Ukrainian envoy says Israel should use influence in Moscow to negotiate with Russia
Ambassador Yevgen Korniychuk says Ukraine understands Israel can make no military contribution after Russia’s Ukraine invasion, but wants Jerusalem to aid communication
Carrie Keller-Lynn is a political and legal correspondent for The Times of Israel
Ukraine’s ambassador to Israel said Friday that while he understands Israel’s own delicate security relations with Moscow will prevent the offer of military help to Kyiv after Russia’s invasion, he expects more support on the diplomatic front.
Yevgen Korniychuk said that more specifically he would like Israeli leaders to use their diplomatic weight in Moscow to help work toward a peaceful resolution to the Russia-initiated conflict, now in its second day.
“We are sensitive to the security situation with Russia to [Israel’s] north in Syria, so we’re asking mainly for a diplomatic effort,” Korniychuk said at a press conference at the Ukrainian Embassy in Tel Aviv, referring to the fact that Moscow allows the IDF to carry out strikes on Iranian targets in Syria.
“That [effort] has to be made and we do believe your prominent politicians can visit Kyiv and Moscow, in order to find a way towards a peaceful solution to the current conflict,” he said.
“We are fighting on our own at the moment,” Korniychuk said.
Earlier this month, Korniychuk was summoned to Jerusalem for a dressing down from Foreign Minister Yair Lapid, after Korniychuk accused Israel of siding with the Kremlin.
On Thursday, Lapid delivered Israel’s strongest statement of support in this conflict to date, condemning the “Russian attack on Ukraine.”
Korniychuk said he was “satisfied” with Lapid’s recent condemnation.
In addition to Israel, Korniychuk expressed disappointment with the Western response to the Russian invasion, noting that their countries are largely standing on the sidelines.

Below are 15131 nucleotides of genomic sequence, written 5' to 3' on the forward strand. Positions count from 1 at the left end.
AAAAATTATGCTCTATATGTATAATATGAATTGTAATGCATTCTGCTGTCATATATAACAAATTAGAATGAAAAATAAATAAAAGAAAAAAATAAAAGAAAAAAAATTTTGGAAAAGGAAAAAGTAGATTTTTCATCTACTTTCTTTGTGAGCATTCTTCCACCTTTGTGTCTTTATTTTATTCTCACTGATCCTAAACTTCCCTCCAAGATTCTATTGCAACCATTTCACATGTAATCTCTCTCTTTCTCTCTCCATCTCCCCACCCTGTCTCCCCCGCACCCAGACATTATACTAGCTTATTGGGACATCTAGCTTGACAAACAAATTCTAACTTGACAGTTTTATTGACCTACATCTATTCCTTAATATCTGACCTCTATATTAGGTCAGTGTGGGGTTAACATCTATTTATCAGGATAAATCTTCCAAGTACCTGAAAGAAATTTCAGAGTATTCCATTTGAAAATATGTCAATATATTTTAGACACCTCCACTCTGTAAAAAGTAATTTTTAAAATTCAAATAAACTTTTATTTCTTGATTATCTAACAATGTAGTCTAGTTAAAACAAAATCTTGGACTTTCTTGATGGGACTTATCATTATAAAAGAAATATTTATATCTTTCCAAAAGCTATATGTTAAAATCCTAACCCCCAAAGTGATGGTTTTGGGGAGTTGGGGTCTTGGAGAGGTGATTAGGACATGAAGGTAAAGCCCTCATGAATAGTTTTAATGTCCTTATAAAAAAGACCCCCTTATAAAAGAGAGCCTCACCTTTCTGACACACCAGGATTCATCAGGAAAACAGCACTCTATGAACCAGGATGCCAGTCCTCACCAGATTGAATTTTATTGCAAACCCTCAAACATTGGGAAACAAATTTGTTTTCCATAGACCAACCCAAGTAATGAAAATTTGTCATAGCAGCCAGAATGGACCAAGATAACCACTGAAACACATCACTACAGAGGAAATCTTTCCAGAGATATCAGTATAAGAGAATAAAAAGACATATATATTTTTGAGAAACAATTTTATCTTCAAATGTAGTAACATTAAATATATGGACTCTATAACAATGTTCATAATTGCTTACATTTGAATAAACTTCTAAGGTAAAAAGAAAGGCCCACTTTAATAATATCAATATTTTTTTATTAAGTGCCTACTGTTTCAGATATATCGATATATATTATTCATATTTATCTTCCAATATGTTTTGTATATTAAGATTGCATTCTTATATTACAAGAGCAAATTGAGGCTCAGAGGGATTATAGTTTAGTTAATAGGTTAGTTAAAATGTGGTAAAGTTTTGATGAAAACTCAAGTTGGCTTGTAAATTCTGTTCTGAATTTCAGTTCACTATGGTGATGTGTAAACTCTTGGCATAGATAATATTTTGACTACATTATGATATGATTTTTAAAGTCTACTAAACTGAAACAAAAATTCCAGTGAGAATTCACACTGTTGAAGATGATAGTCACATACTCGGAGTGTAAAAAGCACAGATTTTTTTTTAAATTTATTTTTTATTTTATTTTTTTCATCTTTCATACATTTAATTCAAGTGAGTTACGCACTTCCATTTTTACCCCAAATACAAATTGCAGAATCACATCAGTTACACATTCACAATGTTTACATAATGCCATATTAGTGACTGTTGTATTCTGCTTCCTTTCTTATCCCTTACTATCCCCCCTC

Korniychuk said he met with all of the EU’s ambassadors to Israel on Thursday.
“We need more munitions, we need more defensive weapons, we need more financial aid, we don’t have enough. Our European Union friends are slow in making decisions, but we need the help now,” he said.
Korniychuk, who was visibly distraught before and during the press conference to journalists, shared with The Times of Israel that his daughter is currently living in Ukraine.
On Friday, Prime Minister Naftali Bennett spoke with Ukraine’s President Volodymyr Zelensky and offered humanitarian aid.
Speaking before the official announcement of the package, expected to include medical supplies and equipment, Korniychuk said that Kyiv was not expecting military aid from Jerusalem.
“We’re not talking about Israeli soldiers, you have your own security concerns [with Russia in Syria],” Korniychuk said. “We’re smart enough not to ask you something you won’t do.”
Kyiv and Ukrainian towns and cities have come under prolonged assault since Russia launched its invasion on Thursday. Air raid sirens have sent people rushing for shelters.
According to Army Radio on Friday, Ukraine, unlike Israel, has not invested in civilian bomb shelters.
“I’m sure [Israelis] know what I’m talking about when I say most of the people in the big cities today spend their night in the metro stations and their basements in order to feel secure against the airstrikes,” said Korniychuk.
“Currently, many of our politicians and journalists are saying we need to think about the Israelization of Ukraine, in the way that our military must be well prepared,” Korniychuk said.
“But unlike Israel, we oppose one of the biggest and strongest armies in the world, which is Russia. Definitely, it will take an enormous effort for Ukrainian people to stay strong and oppose the Russian army,” he said.
On Thursday, Russian forces invaded Ukraine, reaching Kyiv on Friday. Russian President Vladimir Putin has questioned Ukraine’s right to exist and said it needs to be “denazified.”
“There is no rationale, except to take Ukraine under control, under the whole of Russia,” said Korniychuk. “There is no other rationale.”